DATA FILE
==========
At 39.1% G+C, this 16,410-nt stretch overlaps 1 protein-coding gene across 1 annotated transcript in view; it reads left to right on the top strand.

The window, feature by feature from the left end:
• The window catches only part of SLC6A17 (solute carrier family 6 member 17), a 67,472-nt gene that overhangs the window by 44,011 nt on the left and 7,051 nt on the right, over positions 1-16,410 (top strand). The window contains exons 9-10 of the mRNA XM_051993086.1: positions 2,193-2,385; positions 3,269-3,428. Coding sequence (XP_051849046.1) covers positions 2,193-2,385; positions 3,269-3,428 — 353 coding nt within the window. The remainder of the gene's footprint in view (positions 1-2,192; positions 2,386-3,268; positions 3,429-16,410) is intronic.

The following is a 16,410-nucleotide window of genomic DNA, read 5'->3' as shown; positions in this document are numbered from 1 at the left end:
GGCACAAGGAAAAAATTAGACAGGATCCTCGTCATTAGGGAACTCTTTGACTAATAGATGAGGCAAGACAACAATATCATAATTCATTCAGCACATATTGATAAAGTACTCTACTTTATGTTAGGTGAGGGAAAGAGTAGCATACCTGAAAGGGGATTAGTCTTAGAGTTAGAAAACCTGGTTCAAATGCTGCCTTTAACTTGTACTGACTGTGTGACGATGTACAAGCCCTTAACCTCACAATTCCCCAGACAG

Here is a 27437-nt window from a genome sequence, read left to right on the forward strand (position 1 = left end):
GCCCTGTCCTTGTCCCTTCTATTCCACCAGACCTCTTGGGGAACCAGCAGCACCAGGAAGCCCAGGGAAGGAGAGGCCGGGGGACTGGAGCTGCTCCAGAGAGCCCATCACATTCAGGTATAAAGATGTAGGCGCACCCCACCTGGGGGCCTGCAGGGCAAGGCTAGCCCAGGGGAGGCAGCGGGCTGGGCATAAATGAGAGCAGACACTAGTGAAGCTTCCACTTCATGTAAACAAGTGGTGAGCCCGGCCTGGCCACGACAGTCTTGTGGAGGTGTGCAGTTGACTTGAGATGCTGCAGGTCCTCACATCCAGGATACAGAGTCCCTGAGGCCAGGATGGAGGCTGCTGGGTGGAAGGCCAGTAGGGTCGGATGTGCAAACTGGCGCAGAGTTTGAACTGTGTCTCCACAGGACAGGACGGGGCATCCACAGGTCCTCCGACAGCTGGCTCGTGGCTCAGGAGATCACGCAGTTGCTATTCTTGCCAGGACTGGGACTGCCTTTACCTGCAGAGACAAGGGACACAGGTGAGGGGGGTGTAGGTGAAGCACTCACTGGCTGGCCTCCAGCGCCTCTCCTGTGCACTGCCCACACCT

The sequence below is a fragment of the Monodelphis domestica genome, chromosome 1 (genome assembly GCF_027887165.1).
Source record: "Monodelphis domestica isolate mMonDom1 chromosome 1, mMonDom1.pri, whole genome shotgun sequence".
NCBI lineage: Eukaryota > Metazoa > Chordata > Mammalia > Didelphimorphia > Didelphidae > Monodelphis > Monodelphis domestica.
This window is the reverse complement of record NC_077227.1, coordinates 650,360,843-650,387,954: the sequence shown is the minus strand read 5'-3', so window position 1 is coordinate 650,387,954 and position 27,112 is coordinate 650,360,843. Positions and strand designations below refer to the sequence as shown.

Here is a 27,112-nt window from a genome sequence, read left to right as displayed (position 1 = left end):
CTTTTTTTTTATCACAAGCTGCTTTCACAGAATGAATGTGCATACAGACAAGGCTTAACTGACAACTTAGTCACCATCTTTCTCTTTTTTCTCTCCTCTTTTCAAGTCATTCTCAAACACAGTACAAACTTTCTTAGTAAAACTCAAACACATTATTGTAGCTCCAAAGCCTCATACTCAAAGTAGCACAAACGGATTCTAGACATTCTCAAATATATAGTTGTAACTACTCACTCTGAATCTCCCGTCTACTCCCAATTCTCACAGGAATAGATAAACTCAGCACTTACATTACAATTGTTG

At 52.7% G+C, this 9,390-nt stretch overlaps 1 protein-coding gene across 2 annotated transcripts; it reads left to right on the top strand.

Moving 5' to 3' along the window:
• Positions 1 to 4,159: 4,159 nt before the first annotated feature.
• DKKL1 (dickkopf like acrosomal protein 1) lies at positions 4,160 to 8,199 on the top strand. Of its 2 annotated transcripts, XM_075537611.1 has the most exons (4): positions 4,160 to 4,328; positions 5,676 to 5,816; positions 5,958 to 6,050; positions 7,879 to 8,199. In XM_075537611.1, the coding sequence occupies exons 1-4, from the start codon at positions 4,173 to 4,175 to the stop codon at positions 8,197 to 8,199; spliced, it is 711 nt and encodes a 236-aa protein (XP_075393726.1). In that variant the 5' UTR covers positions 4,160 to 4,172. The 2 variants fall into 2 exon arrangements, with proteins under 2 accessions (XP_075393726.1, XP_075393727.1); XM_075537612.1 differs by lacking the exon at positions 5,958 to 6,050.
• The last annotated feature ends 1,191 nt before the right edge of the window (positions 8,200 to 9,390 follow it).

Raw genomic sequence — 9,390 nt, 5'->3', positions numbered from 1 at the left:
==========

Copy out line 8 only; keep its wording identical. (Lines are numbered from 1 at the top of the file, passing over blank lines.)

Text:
The sequence below is a fragment of the Monodelphis domestica genome, chromosome 1 (genome assembly GCF_027887165.1).